The Gods Must be Crazy

Immortals ★★
(USA, 110 min.)
Dir. Tarsem Singh; Writ. Charley Parlapanides, Vlas Parlapanides.
Starring: Henry Cavill, Mickey Rourke, Stephen Dorff, Freida Pinto, John Hurt.
A dopey sword-and-sandals pic, Immortals at least gets credit for being a step above Trespass, although the latter almost seems better by comparison since it clearly lacked higher aspirations. Immortals is trash. Not the good ’ol blood-spattered and sleazy kind of trash that makes for fun curbside viewing, mind you. Immortals is rather the kind of trash that wraps itself in gilded olive branches, hoping that the fancy surface obscures the rotting bits of cheese and ham that comprise the substance of such mindless rubbish. Aside from thirteen-year-old fanboys who squeal over three-dimensional blood splatters, Immortals is just about as exciting as a visit from Hypnos, the god of sleep.


Martha Marcy Must-See Movie

Martha Marcy May Marlene ★★★½
(USA, 102 min.)
Written and directed by Sean Durkin
Starring: Elizabeth Olsen, Sarah Paulson, John Hawkes.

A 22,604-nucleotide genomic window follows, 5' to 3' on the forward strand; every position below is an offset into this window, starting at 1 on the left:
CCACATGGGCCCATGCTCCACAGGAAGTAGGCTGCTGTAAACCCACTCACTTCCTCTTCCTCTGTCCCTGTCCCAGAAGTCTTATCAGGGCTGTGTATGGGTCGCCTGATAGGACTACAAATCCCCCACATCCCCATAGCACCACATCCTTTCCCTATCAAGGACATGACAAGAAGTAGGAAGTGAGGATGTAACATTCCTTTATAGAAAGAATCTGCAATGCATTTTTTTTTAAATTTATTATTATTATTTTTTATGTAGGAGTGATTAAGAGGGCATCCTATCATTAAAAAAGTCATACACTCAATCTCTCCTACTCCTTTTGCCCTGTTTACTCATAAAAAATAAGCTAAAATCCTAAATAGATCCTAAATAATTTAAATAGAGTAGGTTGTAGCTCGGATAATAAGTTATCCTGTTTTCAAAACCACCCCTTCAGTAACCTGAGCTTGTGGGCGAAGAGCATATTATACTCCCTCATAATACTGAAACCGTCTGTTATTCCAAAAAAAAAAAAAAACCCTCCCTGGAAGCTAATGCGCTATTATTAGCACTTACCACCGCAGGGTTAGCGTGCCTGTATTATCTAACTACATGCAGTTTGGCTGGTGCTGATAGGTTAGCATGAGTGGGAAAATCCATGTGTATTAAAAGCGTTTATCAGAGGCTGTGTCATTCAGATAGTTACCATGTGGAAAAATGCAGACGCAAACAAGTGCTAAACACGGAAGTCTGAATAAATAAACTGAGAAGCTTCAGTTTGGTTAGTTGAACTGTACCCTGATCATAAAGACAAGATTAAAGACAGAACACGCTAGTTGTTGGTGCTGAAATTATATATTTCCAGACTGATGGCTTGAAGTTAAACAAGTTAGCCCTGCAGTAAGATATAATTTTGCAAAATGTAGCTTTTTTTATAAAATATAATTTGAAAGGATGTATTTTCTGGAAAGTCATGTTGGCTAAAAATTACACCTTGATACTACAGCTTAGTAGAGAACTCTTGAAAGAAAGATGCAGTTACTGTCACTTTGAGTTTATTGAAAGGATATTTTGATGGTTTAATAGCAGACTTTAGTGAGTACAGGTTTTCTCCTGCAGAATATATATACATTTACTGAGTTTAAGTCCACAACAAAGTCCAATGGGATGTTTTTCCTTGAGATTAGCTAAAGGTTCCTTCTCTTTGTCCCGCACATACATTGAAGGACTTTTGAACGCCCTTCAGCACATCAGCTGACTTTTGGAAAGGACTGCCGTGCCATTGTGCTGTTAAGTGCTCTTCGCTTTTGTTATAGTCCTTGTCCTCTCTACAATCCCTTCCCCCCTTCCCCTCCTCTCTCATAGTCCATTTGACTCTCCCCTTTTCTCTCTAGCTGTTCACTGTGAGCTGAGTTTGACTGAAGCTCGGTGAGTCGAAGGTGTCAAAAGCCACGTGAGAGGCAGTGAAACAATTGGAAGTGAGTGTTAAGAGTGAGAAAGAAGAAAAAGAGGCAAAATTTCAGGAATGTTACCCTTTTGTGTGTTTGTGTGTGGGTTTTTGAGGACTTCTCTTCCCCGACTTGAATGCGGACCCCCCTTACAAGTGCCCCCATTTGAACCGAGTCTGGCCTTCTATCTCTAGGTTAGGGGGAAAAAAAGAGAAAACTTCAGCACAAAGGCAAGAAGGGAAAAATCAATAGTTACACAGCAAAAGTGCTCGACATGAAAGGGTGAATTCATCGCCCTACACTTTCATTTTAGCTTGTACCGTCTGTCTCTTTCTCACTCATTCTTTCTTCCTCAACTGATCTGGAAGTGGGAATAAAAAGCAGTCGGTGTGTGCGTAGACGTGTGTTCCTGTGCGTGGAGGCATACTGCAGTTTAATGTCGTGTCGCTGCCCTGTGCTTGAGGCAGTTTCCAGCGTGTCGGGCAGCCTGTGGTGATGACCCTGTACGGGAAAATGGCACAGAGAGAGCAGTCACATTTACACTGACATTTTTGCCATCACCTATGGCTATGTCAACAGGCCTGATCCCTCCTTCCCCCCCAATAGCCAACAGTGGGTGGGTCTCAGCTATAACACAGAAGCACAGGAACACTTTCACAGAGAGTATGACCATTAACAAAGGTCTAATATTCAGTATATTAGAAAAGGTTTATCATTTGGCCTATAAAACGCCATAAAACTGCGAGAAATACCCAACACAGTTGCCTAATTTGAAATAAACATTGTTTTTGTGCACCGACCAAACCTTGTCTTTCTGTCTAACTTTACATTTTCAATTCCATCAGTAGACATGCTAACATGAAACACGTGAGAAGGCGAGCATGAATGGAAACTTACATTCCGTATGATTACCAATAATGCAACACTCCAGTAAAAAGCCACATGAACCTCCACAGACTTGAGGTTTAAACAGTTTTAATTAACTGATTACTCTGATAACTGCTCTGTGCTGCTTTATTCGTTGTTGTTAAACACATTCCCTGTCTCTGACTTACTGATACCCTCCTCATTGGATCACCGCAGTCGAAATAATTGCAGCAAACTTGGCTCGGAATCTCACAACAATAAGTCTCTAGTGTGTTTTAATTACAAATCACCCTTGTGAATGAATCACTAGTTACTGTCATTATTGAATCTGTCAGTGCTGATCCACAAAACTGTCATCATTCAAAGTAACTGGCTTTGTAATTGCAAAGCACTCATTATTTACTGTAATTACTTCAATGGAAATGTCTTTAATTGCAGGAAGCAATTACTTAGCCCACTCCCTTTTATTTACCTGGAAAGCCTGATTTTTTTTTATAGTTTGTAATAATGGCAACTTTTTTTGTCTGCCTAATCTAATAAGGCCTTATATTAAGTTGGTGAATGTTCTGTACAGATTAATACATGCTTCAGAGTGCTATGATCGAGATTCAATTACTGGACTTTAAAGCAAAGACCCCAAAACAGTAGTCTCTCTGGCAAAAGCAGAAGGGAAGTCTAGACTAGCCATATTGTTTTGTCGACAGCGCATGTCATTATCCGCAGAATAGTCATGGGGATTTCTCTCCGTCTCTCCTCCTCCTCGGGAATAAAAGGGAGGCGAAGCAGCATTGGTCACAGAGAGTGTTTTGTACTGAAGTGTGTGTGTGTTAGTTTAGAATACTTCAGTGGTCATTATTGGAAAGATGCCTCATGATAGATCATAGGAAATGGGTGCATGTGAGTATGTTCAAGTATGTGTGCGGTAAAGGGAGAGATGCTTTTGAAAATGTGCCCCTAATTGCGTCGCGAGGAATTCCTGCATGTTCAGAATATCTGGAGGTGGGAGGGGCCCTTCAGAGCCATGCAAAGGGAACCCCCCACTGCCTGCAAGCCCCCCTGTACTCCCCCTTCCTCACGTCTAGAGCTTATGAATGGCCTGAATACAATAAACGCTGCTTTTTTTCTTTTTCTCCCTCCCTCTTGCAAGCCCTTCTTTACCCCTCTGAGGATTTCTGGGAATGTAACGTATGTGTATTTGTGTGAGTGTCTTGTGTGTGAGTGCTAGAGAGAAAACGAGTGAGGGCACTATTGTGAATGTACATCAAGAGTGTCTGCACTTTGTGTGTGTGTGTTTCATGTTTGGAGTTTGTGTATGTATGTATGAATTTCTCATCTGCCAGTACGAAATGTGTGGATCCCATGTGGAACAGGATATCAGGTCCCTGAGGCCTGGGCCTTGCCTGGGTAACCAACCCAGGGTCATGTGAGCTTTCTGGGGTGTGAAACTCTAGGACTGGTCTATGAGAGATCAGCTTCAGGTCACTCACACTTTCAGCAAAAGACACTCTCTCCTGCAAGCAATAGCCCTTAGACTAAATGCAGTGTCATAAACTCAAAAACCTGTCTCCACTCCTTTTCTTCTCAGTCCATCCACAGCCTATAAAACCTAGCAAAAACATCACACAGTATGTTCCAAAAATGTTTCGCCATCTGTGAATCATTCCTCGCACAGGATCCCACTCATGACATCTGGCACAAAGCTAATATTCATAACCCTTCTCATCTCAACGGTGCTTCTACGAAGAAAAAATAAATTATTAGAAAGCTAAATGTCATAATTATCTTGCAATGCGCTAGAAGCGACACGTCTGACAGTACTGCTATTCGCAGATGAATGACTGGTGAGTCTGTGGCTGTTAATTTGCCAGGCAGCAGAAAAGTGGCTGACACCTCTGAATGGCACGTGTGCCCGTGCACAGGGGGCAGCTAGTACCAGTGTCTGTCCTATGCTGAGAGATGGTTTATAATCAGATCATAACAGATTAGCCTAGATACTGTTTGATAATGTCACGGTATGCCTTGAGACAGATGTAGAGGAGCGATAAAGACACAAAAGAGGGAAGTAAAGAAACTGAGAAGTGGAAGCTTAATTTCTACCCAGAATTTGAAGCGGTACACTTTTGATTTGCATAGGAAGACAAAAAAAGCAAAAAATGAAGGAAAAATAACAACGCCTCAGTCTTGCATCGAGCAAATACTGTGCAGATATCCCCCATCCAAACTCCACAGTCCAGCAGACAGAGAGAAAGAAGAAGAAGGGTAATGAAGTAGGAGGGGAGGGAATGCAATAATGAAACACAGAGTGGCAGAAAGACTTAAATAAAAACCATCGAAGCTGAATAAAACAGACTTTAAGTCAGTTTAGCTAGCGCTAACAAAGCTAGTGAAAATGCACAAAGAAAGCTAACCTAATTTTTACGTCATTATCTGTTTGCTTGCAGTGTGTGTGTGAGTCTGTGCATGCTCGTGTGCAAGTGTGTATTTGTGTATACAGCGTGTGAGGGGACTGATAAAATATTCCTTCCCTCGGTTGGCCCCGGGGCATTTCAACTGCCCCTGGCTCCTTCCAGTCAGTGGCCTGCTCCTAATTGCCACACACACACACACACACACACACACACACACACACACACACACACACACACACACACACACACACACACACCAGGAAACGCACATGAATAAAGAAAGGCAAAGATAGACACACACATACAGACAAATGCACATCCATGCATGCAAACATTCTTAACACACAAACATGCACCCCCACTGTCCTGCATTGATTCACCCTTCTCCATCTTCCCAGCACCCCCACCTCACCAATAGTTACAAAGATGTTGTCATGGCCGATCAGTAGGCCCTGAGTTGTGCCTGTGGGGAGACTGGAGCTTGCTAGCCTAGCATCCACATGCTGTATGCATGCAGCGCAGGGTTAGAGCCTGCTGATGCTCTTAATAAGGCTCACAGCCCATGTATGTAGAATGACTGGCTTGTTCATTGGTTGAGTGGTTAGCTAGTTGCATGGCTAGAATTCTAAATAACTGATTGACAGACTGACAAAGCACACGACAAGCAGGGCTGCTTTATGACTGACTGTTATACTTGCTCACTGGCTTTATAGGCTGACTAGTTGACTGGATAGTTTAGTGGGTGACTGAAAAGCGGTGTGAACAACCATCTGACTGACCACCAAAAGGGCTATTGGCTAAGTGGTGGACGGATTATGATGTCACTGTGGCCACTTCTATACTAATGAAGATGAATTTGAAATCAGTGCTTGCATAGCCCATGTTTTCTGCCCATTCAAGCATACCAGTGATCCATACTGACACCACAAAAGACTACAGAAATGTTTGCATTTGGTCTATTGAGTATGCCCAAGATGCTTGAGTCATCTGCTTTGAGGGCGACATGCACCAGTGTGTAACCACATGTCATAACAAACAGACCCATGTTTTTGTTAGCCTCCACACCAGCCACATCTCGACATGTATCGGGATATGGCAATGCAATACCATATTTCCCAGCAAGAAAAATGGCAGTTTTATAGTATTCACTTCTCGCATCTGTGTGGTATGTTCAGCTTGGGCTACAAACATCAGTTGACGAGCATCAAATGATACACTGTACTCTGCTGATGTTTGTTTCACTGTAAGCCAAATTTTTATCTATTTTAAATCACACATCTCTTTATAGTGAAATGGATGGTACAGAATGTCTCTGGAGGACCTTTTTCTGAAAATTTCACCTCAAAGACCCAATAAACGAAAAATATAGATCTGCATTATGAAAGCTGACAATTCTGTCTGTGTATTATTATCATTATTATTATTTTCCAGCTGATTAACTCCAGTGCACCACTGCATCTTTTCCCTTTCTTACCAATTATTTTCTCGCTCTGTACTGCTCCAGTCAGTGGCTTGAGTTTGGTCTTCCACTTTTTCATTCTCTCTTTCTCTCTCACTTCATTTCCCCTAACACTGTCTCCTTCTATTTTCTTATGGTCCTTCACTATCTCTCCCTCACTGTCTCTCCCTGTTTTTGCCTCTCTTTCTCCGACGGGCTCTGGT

I must provide a quick update on another TIFF treasure! Martha Marcy May Marlene finally comes to Ottawa as the film moves into wide release after playing in major markets. Easily one of the better films that I saw at the festival this year, MMMM is a true 'must-see'! Once you see the film, you'll surely drink the Kool-Aid and agree that MMMM is one of the best films of the year.


Esi Edugyan wins Giller!

Esi Edugyan was declared the winner of the 2011 Scotiabank Giller Prize last night for her novel Half-Blood Blues. Edugyan's novel deserves the prize 100%. Half-Blood Blues tells of a group of black jazz musicians in hiding in wartime Paris. During the days of the German occupation, the musicians bide their time by cutting a new record, which becomes the stuff of legend, especially since their star trumpet player was arrested by the Nazis shortly after the band recorded its final take. Edugyan tells her story in a snappy, yet eloquent prose with a remarkable jazzy rhythm. It's a unique and excellent book.


Dance, Dance, Otherwise we are Lost